Making LED displays and signage is a complete industry in itself serving all sorts of clients like banks, railway stations, factories, airport and more. In earlier days display units were made using individual LEDs carefully placed and soldered to make matrix of display. But this task was very mundane and slight misplacement of LED gave a ugly look to the board and chances of failure were also high. But now a days ready made panels are available that has 512 LEDs arranged in a rectangle of 32x16 matrix. They are low cost and easily available. Thanks to such LED panels making LED displays are now lot easier. Below I am introducing such a LED display panel.
P10 LED Panel 32x16 Matrix
As you can see in the image above the module has a 16 pin header that is used to connect it to the controller board. The board also has a power input terminal that should be given a 5v DC input that can source upto 3A current. The output header is used to connect more P10 panels to make a larger display.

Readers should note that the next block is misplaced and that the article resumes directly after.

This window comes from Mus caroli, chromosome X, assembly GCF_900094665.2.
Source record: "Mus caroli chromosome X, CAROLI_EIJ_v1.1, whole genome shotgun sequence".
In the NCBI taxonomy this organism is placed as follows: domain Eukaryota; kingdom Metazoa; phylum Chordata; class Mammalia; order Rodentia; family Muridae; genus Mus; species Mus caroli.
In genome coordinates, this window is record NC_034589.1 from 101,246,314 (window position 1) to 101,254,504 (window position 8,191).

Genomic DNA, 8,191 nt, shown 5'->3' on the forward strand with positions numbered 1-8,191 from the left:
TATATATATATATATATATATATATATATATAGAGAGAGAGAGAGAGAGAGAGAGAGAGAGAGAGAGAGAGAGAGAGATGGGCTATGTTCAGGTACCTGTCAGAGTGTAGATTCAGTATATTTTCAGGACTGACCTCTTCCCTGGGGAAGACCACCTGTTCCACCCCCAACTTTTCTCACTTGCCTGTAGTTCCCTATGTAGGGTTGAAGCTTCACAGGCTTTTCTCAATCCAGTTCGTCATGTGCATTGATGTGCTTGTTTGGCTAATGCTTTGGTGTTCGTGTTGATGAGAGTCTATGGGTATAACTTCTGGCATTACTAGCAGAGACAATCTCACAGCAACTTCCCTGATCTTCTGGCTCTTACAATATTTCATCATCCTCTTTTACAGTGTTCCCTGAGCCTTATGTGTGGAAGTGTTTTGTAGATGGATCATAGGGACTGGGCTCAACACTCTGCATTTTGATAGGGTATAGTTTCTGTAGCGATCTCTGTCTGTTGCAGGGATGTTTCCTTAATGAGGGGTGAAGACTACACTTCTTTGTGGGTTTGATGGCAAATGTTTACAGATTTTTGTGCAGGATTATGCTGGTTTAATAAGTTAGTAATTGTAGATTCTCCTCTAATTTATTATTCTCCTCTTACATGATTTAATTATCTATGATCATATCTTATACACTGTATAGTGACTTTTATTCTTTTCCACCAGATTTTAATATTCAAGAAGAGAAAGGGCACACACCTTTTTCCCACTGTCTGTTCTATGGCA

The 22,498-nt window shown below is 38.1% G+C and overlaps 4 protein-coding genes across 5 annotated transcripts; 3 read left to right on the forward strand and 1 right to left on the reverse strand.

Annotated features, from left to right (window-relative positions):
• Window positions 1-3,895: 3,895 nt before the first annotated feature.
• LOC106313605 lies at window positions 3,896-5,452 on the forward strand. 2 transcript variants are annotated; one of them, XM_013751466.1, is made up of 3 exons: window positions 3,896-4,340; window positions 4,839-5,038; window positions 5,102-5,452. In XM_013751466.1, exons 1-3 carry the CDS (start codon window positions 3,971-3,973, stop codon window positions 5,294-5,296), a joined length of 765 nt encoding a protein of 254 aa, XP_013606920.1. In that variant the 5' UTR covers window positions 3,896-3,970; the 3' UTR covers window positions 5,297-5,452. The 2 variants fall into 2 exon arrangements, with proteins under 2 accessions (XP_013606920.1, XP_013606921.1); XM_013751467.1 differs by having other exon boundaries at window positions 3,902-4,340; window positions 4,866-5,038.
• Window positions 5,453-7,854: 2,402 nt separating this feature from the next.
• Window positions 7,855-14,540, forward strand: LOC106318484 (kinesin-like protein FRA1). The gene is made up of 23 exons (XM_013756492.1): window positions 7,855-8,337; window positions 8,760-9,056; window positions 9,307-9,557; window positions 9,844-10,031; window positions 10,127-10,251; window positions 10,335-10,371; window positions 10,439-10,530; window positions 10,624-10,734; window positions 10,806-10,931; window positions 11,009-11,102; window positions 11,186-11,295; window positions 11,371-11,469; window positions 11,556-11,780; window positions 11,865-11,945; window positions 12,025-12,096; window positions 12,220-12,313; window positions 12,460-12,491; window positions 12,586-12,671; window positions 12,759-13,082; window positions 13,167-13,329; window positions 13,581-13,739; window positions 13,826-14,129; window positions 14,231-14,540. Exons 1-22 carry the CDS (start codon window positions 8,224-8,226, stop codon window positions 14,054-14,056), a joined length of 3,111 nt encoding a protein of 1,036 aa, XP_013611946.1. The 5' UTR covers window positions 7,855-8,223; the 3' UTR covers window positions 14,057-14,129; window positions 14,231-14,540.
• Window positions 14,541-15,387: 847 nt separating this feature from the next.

PIN Description of P10 LED Display
This LED display module has a 16 pin FRC box header for interface. Pin configuration is shown below.
As you can see most of the pins are ground. And that should really make you happy that this display is so simple!
- EN (Enable) is used for PWM brightness control of the entire panel. That means the MCU can control the brightness by feeding a pulse width modulated signal on this pin.
- A & B are the multiplex select pins. They take binary input to select any one of the four multiplex rows.
- Shift clock, Store clock and Data are the normal shift register control pins. The shift register IC used is IC74HC595
Connection with ATmega8
We have chosen a basic AVR ATmega8 development board to do this experiment. AVR development board has all i/o pins of microcontroller available in male headers making it very easy to hook up p10 led panel to it using female to female wire.
|P10 Display||Dev Board|
I have highlighted the pins used to interface in the image below so that you do not have trouble locating them.
Download the hex file of this project and burn to the development board using a USB AVR Programmer and power up the system to view the display in action! I have also attached C source of the project so that you can have a look how the programming is done.
Compatible Power Supply
The power supply shown below can easily supply current strong enough to run 3 to 4 P10 displays.
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